- Plans are underway to ensure that climate change does not compromise Africa's biodiversity or cause irrevocable damage, especially on birdlife.
Pioneering research to help biodiversity survive the impacts of climate change across Africa has been announced today at a workshop in Kigali, Rwanda, hosted by Association pour la Conservation de la Nature au Rwanda (BirdLife in Rwanda) on behalf of BirdLife Africa Partnership.
The work funded by MacArthur Foundation, brings together BirdLife Africa Partnership, RSPB, Durham University (UK) and Wildlife Conservation Society (WCS) with expertise to consolidate data on Africa's biodiversity.
Project has mapped current and future distributions of all bird species on mainland Africa by using climate change models to determine distance and direction of shifts for each species in future.
Particular emphasis of work, is understanding how well Important Bird Areas (IBAs) network in Africa can sustain the continent's bird with future climate change.
Dr Julius Arinaitwe, BirdLife International's Regional IBA Manager for Africa, said, "There are very few plans to protect biodiversity from effects of climate change anywhere in world. BirdLife International is leading drive to develop strategies to protect our unique wildlife for future generations."
BirdLife International is leading the drive to develop strategies to protect unique Africa's wildlife for future generations.
Dr Steve Willis, lecturer at Durham University's Environmental Change Research Group, and a leading expert on climate change modeling, said, "We have modelled possible future distributions of all Africa's birds and results are worrying - many species are projected to suffer a reduction in range size and a small proportion may go extinct completely."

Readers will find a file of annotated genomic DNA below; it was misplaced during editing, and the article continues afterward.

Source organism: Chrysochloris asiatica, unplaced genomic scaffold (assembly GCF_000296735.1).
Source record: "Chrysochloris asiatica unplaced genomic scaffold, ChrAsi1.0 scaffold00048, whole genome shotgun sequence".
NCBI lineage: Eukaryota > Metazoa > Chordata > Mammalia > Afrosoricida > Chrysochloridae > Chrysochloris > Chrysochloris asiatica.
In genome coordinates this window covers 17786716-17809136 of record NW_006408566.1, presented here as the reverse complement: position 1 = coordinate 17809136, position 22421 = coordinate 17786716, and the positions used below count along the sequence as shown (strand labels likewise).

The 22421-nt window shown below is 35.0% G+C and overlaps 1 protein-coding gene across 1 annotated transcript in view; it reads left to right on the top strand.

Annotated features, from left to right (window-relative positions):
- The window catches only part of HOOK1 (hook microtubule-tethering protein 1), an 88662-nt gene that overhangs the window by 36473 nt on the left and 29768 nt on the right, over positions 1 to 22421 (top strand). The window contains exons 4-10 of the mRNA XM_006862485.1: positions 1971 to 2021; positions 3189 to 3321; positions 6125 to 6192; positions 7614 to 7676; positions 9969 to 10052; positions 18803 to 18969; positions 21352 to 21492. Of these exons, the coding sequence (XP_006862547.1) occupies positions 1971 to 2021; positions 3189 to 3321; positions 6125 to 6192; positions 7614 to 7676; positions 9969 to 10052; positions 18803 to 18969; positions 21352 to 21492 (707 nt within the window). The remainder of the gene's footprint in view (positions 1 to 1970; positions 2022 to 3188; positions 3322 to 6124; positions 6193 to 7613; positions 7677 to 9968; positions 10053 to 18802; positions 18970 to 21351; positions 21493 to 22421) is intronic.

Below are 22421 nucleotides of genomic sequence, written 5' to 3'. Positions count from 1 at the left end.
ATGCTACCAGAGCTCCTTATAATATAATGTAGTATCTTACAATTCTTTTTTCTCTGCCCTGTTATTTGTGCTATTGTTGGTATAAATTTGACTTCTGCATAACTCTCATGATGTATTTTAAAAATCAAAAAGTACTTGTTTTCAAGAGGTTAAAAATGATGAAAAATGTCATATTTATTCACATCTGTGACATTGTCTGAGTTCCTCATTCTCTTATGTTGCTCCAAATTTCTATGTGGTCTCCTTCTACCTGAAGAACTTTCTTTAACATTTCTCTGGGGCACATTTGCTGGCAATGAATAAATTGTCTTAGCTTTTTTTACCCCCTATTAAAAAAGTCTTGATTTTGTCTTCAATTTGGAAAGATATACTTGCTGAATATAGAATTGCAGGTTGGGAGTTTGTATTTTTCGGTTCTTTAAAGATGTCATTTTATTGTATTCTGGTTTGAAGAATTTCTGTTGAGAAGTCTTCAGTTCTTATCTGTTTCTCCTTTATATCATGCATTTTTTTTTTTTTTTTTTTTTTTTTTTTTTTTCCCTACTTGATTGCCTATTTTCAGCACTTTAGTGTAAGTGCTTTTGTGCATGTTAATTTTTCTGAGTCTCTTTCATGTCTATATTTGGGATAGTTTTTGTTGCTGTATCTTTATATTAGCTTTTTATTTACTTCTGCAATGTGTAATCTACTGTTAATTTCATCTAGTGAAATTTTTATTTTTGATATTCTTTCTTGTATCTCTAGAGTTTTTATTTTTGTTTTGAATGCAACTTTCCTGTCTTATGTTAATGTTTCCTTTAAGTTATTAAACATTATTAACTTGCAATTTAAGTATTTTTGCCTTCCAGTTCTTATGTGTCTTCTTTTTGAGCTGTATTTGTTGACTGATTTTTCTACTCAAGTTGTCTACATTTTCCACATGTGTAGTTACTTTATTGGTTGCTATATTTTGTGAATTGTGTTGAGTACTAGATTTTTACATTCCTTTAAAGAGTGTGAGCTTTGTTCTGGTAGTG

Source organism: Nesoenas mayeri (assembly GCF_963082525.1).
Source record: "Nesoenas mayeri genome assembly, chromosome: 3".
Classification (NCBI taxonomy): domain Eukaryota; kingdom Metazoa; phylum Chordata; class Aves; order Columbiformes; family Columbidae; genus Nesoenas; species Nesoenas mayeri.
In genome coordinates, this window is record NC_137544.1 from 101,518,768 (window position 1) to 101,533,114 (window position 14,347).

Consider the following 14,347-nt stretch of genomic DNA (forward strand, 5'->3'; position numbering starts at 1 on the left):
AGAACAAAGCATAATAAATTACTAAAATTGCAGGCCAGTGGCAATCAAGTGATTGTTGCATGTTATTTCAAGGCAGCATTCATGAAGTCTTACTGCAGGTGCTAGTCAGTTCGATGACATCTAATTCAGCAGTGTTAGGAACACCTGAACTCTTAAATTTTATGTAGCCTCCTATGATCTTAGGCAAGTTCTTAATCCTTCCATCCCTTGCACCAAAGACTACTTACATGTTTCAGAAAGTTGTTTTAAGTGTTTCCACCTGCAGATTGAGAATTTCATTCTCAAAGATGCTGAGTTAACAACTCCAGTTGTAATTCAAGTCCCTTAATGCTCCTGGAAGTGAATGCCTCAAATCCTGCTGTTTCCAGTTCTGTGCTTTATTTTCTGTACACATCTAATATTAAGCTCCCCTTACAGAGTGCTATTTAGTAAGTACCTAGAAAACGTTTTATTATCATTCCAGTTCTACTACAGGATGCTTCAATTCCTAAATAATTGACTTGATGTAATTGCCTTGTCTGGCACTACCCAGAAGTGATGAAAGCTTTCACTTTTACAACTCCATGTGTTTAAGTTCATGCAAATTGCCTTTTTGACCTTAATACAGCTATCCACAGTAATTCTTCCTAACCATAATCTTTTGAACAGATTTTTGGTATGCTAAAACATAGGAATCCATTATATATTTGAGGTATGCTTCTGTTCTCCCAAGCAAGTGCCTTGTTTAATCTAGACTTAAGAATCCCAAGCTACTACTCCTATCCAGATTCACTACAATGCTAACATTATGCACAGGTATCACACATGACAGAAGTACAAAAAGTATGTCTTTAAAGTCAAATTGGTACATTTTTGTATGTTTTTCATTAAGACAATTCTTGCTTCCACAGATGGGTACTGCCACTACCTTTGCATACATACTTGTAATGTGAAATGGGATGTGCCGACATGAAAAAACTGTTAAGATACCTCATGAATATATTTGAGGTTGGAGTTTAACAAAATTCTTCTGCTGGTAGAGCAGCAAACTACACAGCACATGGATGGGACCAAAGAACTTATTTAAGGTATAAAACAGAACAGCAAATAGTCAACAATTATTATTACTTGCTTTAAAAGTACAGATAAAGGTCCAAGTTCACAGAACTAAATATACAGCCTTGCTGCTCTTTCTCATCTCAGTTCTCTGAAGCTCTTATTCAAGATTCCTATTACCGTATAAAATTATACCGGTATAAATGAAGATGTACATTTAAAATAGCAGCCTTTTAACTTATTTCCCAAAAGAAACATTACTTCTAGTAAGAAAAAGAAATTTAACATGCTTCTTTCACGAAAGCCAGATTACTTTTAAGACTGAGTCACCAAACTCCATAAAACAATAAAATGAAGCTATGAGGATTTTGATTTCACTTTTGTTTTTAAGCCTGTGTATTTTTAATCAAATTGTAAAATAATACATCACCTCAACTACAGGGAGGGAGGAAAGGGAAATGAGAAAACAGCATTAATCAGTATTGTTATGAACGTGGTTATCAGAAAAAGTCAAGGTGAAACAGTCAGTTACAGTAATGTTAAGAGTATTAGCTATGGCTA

More detailed analysis is said to be carried out within Albertine Rift region of Africa to identify actions that will increase resilience of IBA network to future climate change.
Workshop in Rwanda brings together governments, academic institutions, NGOs and local community from Rwanda, Burundi, Tanzania, Uganda and the Democratic Republic of Congo, all of which are included within the Albertine Rift mountains complex.
Dr Willis commented, "In the Albertine Rift, our models project that species will move upwards altitudinally, and clearly the higher up a mountain you go, the less land area there is. We need to start acting now to prevent these unique species disappearing altogether."
"The main challenge is to try to protect birds where they are now and at same time to help them to follow a shifting climate. We need to start planning their conservation in areas where they currently do not even occur. The problems are huge but we cannot simply sit back and watch our natural heritage disappear," Dr Arinaitwe added.
Important Bird Areas are essential for livelihoods of many people in Africa, and are backbone of tourism industry, a major source of revenue for African economies.
Most of these areas are also key reservoirs for water and pollinators and so their protection is an important component of adaptation to climate change in other fields such as agriculture, demography, energy, and urbanisation.
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